And by Tuesday afternoon...

I think it's time to reconvene
the Homeowners' Association.

All in favour?


... war had come as well.

As word of the sculpture
spread, Bob and Lee began to wonder

if any of their neighbours
would be supportive.

But when the sculpture's true function
was unveiled the next day,

whatever support they did have

was quickly washed away.

Come on, it's 6:00 a.m. What is that?

I don't know, but make it stop.

Oh, my God.

Wow. It's a fountain, too?

We would have
mentioned that yesterday,

but your friends were a little uptight.

Yeah, they can get like that.

Do you think that you could just
turn it off for a second?

- What's up?
- I was just wondering,

do you think you could move it
to your backyard?

Why? I thought you liked it.

Remember, you said,
"Art is subjective."


Quiet art is subjective.

But you see, Mike is working
really long hours lately

and he can't sleep with all that noise.

We're not gonna turn it off,

because we need it to drown out
all the stuff we hear

- coming from your house.
- Like what?

Let's see. You yakking
to your mom on the phone.

You grunting through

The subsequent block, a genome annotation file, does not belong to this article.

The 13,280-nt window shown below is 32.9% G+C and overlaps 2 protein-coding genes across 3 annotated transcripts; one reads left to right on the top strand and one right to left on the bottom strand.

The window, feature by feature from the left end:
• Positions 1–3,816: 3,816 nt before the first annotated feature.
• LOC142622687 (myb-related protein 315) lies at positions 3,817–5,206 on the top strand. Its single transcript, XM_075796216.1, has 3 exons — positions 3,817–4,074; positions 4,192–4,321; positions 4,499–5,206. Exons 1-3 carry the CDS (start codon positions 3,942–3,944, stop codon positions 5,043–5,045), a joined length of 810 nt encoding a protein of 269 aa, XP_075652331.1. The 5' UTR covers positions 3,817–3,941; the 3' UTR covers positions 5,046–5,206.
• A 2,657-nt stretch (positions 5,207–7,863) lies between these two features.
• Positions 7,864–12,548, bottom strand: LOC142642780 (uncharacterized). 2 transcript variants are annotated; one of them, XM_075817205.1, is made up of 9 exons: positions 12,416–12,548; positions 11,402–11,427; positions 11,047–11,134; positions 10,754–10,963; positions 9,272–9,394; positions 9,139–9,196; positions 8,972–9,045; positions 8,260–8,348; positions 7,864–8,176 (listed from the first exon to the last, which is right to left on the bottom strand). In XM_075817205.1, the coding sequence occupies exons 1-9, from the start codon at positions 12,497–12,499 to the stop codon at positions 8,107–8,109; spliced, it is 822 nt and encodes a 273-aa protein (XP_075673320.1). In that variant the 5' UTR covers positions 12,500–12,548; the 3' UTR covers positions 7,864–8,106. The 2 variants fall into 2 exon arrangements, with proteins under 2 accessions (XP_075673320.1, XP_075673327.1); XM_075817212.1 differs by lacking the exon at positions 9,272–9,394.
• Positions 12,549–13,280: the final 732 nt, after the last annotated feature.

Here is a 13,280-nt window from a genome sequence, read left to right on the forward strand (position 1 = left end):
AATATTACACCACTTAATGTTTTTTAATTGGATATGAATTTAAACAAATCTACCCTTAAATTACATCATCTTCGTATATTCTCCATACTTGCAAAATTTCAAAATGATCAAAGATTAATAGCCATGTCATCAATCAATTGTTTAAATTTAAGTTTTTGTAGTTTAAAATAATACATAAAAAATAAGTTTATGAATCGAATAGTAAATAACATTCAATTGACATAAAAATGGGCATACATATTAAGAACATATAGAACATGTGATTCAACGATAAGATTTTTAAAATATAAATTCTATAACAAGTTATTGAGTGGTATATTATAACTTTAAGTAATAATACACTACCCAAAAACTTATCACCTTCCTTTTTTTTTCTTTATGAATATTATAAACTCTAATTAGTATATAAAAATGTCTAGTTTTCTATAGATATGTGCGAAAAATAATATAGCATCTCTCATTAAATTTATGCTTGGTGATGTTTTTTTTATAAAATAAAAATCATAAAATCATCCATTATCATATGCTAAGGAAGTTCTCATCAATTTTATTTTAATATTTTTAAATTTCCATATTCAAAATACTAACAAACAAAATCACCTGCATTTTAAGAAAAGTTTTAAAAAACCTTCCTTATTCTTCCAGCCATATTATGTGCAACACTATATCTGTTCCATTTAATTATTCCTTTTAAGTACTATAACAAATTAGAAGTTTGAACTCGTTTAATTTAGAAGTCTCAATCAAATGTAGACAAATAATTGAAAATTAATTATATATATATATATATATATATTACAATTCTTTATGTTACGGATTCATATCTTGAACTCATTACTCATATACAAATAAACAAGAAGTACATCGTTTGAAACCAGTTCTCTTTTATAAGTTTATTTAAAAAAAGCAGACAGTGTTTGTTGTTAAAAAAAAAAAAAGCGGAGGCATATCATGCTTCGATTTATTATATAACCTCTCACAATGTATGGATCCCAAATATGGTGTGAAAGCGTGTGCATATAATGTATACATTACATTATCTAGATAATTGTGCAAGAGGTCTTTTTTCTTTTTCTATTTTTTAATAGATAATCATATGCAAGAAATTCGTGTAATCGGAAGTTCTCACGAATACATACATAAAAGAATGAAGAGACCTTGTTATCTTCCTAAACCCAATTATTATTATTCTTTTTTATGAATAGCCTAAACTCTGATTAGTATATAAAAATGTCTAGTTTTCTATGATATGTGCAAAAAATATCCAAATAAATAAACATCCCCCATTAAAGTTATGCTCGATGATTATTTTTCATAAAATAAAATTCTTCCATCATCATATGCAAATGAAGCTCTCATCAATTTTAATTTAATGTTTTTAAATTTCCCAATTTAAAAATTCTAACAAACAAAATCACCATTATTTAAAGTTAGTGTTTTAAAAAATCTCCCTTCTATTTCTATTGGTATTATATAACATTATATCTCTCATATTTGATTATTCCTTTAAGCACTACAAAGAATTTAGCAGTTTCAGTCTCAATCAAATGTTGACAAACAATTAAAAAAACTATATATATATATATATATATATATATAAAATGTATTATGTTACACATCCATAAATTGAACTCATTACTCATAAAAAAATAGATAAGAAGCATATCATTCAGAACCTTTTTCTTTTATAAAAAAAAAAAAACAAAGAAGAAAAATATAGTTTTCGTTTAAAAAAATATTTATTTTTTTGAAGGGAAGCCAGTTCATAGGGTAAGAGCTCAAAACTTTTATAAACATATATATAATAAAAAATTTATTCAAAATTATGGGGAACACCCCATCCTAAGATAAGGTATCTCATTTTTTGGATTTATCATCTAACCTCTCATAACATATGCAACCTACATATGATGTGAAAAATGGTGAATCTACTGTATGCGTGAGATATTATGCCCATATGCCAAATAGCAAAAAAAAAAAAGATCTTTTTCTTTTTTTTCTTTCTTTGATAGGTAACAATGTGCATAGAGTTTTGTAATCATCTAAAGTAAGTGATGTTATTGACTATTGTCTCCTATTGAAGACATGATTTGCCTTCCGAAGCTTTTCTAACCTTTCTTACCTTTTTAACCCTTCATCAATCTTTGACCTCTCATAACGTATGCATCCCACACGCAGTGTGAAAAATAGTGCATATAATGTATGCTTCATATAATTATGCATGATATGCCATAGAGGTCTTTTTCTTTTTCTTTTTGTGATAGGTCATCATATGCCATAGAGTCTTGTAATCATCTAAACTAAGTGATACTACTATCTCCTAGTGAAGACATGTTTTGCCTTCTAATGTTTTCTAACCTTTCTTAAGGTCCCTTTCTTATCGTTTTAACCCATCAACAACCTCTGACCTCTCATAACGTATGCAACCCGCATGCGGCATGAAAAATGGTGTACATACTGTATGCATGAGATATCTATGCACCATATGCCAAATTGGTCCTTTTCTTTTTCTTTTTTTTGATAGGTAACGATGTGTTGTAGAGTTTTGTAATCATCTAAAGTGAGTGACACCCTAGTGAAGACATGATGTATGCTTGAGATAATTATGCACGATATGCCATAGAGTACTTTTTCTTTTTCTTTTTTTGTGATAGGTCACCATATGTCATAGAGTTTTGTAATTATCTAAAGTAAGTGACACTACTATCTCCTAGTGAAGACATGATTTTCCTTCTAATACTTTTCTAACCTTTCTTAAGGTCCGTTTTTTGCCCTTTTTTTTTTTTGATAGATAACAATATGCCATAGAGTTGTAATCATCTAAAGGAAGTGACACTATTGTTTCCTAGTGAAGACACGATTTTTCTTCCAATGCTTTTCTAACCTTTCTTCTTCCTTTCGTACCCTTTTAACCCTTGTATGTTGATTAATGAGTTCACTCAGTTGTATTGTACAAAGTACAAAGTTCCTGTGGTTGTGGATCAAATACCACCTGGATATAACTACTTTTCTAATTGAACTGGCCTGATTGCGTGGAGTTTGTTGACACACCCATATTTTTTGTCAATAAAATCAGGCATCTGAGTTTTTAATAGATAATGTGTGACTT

your Pilates DVDs.

You in the shower butchering
the score to Brigadoon.

I have a lovely voice.

Whoever told you that
is not your friend.

He's a little cranky.

I think someone needs
his French toast. Come on, Lee.

No, no, no. We're not done here!

As your neighbour,
I have a right to be heard.

And I say that simple human decency
dictates that you turn off

that fountain right now!

Hey, guys...
Hey, guys, I've got your snack.

- What are you playing?
- Action figures.

Want to play, Mom?
She does awesome alien voices.

Thanks, sweetheart.

Hello? Oh, yeah, hi, Dr Shiller.

Okay, that's my white blood count.

But as long as it's higher than 4.0 that
means I don't have neutropenia, right?

Well, that's great. Thanks for calling.

Yeah. You, too. Bye.


You can't talk about doctors up here.

Or about being sick.

If you do, you have to go.
That's the rule.

Well, that's a good rule.